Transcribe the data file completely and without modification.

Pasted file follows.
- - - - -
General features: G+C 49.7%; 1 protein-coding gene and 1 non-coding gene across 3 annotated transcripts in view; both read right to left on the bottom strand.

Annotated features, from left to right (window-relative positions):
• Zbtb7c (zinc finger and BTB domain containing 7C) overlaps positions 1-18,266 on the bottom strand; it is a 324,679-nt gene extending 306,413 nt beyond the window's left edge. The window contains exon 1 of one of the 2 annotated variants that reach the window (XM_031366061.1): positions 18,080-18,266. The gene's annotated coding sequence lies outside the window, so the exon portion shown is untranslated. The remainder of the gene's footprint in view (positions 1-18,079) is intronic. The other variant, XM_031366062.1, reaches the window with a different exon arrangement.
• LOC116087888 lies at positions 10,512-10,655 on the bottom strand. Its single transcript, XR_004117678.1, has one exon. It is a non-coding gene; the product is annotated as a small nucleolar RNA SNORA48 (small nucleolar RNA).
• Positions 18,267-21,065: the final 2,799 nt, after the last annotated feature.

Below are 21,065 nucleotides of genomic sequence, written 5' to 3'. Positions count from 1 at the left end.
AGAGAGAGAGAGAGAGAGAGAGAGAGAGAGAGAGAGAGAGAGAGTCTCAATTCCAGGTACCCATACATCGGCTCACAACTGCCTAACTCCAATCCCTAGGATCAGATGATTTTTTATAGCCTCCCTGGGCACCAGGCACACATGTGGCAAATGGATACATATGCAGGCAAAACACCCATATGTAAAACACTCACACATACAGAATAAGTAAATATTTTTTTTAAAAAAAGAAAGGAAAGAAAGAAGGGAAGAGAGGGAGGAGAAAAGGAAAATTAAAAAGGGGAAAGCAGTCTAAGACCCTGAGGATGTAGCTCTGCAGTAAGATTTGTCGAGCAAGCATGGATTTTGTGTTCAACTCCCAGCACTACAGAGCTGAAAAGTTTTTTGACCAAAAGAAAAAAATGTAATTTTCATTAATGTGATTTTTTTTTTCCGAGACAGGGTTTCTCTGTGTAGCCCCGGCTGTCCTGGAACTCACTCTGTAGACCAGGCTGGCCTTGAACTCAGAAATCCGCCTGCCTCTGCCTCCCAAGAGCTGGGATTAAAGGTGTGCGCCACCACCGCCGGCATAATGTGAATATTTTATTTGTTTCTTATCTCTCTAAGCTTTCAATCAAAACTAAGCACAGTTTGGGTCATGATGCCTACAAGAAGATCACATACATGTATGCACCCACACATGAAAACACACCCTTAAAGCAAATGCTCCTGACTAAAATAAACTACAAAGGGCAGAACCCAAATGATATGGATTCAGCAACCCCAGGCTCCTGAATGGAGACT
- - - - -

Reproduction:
General features: G+C 49.7%; 1 protein-coding gene and 1 non-coding gene across 3 annotated transcripts in view; both read right to left on the bottom strand.

Annotated features, from left to right (window-relative positions):
• Zbtb7c (zinc finger and BTB domain containing 7C) overlaps positions 1-18,266 on the bottom strand; it is a 324,679-nt gene extending 306,413 nt beyond the window's left edge. The window contains exon 1 of one of the 2 annotated variants that reach the window (XM_031366061.1): positions 18,080-18,266. The gene's annotated coding sequence lies outside the window, so the exon portion shown is untranslated. The remainder of the gene's footprint in view (positions 1-18,079) is intronic. The other variant, XM_031366062.1, reaches the window with a different exon arrangement.
• LOC116087888 lies at positions 10,512-10,655 on the bottom strand. Its single transcript, XR_004117678.1, has one exon. It is a non-coding gene; the product is annotated as a small nucleolar RNA SNORA48 (small nucleolar RNA).
• Positions 18,267-21,065: the final 2,799 nt, after the last annotated feature.

Below are 21,065 nucleotides of genomic sequence, written 5' to 3'. Positions count from 1 at the left end.
AGAGAGAGAGAGAGAGAGAGAGAGAGAGAGAGAGAGAGAGAGAGTCTCAATTCCAGGTACCCATACATCGGCTCACAACTGCCTAACTCCAATCCCTAGGATCAGATGATTTTTTATAGCCTCCCTGGGCACCAGGCACACATGTGGCAAATGGATACATATGCAGGCAAAACACCCATATGTAAAACACTCACACATACAGAATAAGTAAATATTTTTTTTAAAAAAAGAAAGGAAAGAAAGAAGGGAAGAGAGGGAGGAGAAAAGGAAAATTAAAAAGGGGAAAGCAGTCTAAGACCCTGAGGATGTAGCTCTGCAGTAAGATTTGTCGAGCAAGCATGGATTTTGTGTTCAACTCCCAGCACTACAGAGCTGAAAAGTTTTTTGACCAAAAGAAAAAAATGTAATTTTCATTAATGTGATTTTTTTTTTCCGAGACAGGGTTTCTCTGTGTAGCCCCGGCTGTCCTGGAACTCACTCTGTAGACCAGGCTGGCCTTGAACTCAGAAATCCGCCTGCCTCTGCCTCCCAAGAGCTGGGATTAAAGGTGTGCGCCACCACCGCCGGCATAATGTGAATATTTTATTTGTTTCTTATCTCTCTAAGCTTTCAATCAAAACTAAGCACAGTTTGGGTCATGATGCCTACAAGAAGATCACATACATGTATGCACCCACACATGAAAACACACCCTTAAAGCAAATGCTCCTGACTAAAATAAACTACAAAGGGCAGAACCCAAATGATATGGATTCAGCAACCCCAGGCTCCTGAATGGAGACT